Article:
Pandemics, quarantine and mental health

Danna Mheliza Mae D. Budaño ||

Uneasiness, anxiety, dread, tension, confusion, and hopelessness have been our loyal companions ever since the COVID-19 pandemic started ravaging the country last year. 

We were optimistic that everything would go back to normal after a few months; that we would be back with our normal lives as if nothing happened. That sentiment couldn’t have been any farther from our reality.

A year has passed since the government implemented quarantine, yet, whatever we do, we can’t seem to reach the end of this dark tunnel.

We are losing hope every day. 

Each day, thousands of newly recorded cases and hundreds of recorded deaths are announced. This serves as a grim reminder that whilst we are at the safety of our homes, in some other place, people are fighting a desperate match against death.

As dire as the COVID-19 pandemic is, unfortunately, it isn’t our country’s only enemy. It had brought along a string of other problems.

Problems in the economy, in the government, in the environment, and in education have been rampant in the past year, and some of these stemmed from the year-long quarantine the government had implemented. Yet, even less talked about is the population’s worsening mental health crisis amidst the quarantine and pandemic. 

Mental health has always been a topic of concern even before the COVID-19 pandemic and the quarantines started. But with the endless problems the country and the rest of the world have been facing, we are starting to forget how important mental health actually is. 

Quarantine certainly isn’t the best experience, and people have associated negative emotions with it such as boredom, loneliness, and uncertainty. There had also been extreme cases where quarantine had led people to commit suicide.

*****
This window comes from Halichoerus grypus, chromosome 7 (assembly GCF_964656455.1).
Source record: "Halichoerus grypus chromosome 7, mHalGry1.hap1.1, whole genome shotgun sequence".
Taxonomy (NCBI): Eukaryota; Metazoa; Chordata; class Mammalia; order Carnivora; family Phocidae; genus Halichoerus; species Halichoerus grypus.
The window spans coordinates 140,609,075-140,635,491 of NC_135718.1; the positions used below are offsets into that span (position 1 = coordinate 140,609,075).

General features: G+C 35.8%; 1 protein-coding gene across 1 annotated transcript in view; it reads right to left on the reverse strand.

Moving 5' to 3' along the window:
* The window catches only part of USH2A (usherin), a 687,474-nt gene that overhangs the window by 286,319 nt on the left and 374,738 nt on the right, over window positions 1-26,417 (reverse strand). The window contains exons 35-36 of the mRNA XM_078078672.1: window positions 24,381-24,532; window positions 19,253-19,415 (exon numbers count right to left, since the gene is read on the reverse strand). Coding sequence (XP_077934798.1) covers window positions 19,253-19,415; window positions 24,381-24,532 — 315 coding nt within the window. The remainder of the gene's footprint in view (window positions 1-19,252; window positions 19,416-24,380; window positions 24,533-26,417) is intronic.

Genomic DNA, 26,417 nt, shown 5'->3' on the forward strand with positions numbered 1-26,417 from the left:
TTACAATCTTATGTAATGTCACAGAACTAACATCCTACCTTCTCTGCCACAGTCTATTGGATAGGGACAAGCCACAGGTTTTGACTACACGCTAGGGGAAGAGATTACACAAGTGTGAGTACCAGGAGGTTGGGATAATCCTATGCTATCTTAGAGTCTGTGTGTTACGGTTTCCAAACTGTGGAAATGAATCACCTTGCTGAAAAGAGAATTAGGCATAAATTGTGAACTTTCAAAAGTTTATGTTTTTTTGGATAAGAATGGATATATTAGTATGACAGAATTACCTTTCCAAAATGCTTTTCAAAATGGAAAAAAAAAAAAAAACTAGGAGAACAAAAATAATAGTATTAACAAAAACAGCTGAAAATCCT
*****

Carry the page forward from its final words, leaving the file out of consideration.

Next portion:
Prolonged quarantine can result in psychological damage due to extended exposure to stressors. A study conducted in 14 different countries had shown that people who showed symptoms of depression tripled after restrictions were implemented. 14.2% of the 14,975 respondents displayed symptoms of depression before quarantine started. After quarantine regulations were implemented, 45.2% of the respondents showed symptoms of depression. 

Despite the facts above, we couldn’t simply halt quarantine. A spike in cases would trigger more unrest and anxiety to the population as compared to a prolonged quarantine. 

What exactly are we supposed to do? What should our country’s leaders do? 

Authorities should make concrete plans on how to fight the COVID-19 pandemic. Quarantine is a measure against the pandemic, we can only end quarantine as long as cases have decreased significantly, along with chances of future infections. 

Communication with the population is necessary. The government should clearly state its plans and give updates on the situation. They should also make sure that while quarantine is implemented, the population has their basic needs fulfilled, especially the people who have lost their jobs due to quarantine. 

On the other hand, as citizens, we should follow health protocols implemented by the government. Wear masks, sanitize ourselves properly, and take care of our physical well-being by taking supplements. 

With the worsening mental well-being of the population during quarantine, we should start taking serious action against the pandemic itself.

By taking all the necessary steps to end the pandemic, someday, we might be able to get ourselves out of quarantine and take a fresh breath of air outside without fear.

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